Published: 09/06/2014 10:16 - Updated: 09/06/2014 10:45

Review: Madama Butterfly

Hye-Youn Lee is impressive in the title role of Madama Butterfly.
Hye-Youn Lee is impressive in the title role of Madama Butterfly.

Madama Butterfly

Scottish Opera

The Empire Theatre

Eden Court

ON the face of it, the constituent elements of Madama Butterfly hardly sound like the makings of a fun night out.

Suicide, betrayal, western arrogance towards an ancient culture and even what amounts to an early form of sex tourism as a western visitor takes advantage of a young girl.

If those were the ingredients of a modern drama, they might be distinctly off-putting.

Put them together with Puccini’s most famous music and Scottish Opera’s glossy production, however, and you have something that can pack out a rather hot and stuffy Eden Court — and with every justification.

Korean soprano Hye-Youn Lee is excellent in the title role, moving convincingly from the shy child-bride of the opening act to the strong mother figure of the latter prepared to make the ultimate sacrifice to secure the future of her son Sorrow, and destroyed by her unswerving love for the worthless Lieutenant Pinkerton.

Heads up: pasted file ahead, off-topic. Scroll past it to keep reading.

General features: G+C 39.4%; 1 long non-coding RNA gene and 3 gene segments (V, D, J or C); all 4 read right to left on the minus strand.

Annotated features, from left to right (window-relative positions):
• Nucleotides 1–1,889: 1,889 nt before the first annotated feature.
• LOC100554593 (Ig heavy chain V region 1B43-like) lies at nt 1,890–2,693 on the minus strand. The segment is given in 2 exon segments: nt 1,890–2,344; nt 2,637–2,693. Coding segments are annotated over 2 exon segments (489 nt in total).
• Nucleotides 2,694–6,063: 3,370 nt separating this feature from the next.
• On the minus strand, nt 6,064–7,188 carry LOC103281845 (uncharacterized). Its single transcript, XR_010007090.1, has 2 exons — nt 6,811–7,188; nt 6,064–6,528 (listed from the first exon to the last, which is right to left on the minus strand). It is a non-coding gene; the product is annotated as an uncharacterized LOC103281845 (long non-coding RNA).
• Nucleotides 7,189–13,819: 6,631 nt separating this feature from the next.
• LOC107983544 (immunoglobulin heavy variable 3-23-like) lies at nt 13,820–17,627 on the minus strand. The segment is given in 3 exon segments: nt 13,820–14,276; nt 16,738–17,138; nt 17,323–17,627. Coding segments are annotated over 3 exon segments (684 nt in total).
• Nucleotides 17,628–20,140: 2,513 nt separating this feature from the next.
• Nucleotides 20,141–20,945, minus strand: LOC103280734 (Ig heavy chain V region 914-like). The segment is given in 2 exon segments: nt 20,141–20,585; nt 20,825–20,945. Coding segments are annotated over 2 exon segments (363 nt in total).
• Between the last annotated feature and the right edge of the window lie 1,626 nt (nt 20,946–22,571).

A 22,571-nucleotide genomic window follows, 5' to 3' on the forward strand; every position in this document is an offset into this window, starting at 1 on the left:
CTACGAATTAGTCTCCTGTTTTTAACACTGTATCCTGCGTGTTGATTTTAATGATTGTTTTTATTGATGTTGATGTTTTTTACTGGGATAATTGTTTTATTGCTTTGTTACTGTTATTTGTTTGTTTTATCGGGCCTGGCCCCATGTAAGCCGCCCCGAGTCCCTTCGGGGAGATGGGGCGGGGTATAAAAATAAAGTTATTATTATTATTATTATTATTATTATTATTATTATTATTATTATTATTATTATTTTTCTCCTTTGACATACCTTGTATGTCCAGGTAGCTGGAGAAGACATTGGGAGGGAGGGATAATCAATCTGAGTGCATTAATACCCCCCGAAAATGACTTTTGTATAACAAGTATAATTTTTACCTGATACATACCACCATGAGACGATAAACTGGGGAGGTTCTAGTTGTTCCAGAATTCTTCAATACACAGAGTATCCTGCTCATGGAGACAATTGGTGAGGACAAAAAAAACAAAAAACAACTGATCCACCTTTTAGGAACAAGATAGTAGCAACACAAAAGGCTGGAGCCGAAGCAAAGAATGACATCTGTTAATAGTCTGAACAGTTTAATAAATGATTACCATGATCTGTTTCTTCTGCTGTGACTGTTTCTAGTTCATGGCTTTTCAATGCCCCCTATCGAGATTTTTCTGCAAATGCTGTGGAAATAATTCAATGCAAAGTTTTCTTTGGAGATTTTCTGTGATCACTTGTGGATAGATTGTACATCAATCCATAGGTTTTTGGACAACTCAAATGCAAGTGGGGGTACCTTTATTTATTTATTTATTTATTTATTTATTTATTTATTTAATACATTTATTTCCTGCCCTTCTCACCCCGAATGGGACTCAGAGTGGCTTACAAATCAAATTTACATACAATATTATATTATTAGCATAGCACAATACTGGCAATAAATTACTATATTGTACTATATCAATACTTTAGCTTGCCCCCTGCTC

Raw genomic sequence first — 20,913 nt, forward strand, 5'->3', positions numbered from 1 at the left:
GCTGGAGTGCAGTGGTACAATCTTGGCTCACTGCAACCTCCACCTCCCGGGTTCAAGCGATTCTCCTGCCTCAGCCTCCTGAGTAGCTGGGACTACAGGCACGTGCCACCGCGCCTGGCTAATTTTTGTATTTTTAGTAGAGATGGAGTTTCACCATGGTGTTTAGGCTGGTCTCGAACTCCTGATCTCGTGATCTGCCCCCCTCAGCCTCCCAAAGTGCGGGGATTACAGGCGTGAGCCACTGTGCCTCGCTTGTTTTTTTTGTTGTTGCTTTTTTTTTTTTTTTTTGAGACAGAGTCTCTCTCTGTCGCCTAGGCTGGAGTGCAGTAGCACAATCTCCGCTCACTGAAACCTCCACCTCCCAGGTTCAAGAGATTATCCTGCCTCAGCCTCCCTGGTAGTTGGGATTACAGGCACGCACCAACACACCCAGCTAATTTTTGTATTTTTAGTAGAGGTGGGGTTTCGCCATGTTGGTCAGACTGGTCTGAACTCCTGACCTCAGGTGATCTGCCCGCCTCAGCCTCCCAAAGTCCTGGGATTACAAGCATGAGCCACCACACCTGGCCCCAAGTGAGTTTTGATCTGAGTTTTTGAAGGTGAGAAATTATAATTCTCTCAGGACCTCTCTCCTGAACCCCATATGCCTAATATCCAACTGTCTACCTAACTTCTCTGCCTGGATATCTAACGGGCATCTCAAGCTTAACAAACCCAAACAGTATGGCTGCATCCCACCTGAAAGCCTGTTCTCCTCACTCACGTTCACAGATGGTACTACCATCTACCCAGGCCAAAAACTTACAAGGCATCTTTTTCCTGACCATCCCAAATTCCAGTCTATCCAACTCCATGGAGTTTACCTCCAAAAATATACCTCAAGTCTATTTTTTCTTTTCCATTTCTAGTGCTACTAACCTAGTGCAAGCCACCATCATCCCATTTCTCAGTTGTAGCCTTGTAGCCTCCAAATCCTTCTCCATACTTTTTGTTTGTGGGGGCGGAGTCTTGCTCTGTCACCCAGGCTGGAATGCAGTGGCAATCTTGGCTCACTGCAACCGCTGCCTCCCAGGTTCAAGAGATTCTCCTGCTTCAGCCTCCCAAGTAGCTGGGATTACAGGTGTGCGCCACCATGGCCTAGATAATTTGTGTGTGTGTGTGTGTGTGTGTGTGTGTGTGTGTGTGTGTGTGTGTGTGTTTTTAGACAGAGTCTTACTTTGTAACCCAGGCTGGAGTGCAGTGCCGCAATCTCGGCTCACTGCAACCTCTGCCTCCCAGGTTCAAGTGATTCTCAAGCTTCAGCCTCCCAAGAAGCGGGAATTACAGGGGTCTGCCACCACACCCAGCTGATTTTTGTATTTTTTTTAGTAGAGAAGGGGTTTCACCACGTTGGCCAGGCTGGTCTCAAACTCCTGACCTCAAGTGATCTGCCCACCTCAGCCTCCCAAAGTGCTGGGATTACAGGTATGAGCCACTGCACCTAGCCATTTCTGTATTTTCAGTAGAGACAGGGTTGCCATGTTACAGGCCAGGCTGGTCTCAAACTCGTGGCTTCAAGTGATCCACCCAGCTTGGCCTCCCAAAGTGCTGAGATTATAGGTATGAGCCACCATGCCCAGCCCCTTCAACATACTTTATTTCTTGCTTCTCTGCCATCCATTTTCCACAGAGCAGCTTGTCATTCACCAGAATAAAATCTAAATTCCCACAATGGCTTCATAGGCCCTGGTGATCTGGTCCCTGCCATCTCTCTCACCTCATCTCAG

As the latter, Jose Ferrero took his curtain call to boos as well as cheers, always a sign that the actor playing the villain has done his job.

As the American sailor, Ferrero is charismatic enough to explain why Cio-Cio San/Butterfly is so devoted to such a faithless specimen, but his treachery and cowardice are soon exposed as he tries to pass on to others the messy business of telling his Japanese lover that she is surplus to requirements.

Adrian Thompson is a sleazy presence as Goro the marriage broker, exploiting Butterfly’s tragic circumstances to his own ends, so it is up to Christopher Purves to redeem male honour as Sharpless, the American Consul to Nagasaki.

Disgusted by Pinkerton’s callous and cynical treatment of Butterfly, he becomes complicit in Pinkerton’s cruelty as the bearer of bad news while struggling to retain some basic humanity and sympathy for the girl.

In the end, however, it is only Hanna Hipp’s sympathetic maid to be Butterfly’s only source of strength in her final crisis.

Under conductor Marco Guidarini, the orchestra performs Puccini’s famous score with a breezy energy while the drama onstage is played out on Yannis Thavoris’s simple and elegant set.

A Japanese home as fragile as Butterfly’s dreams of happiness.


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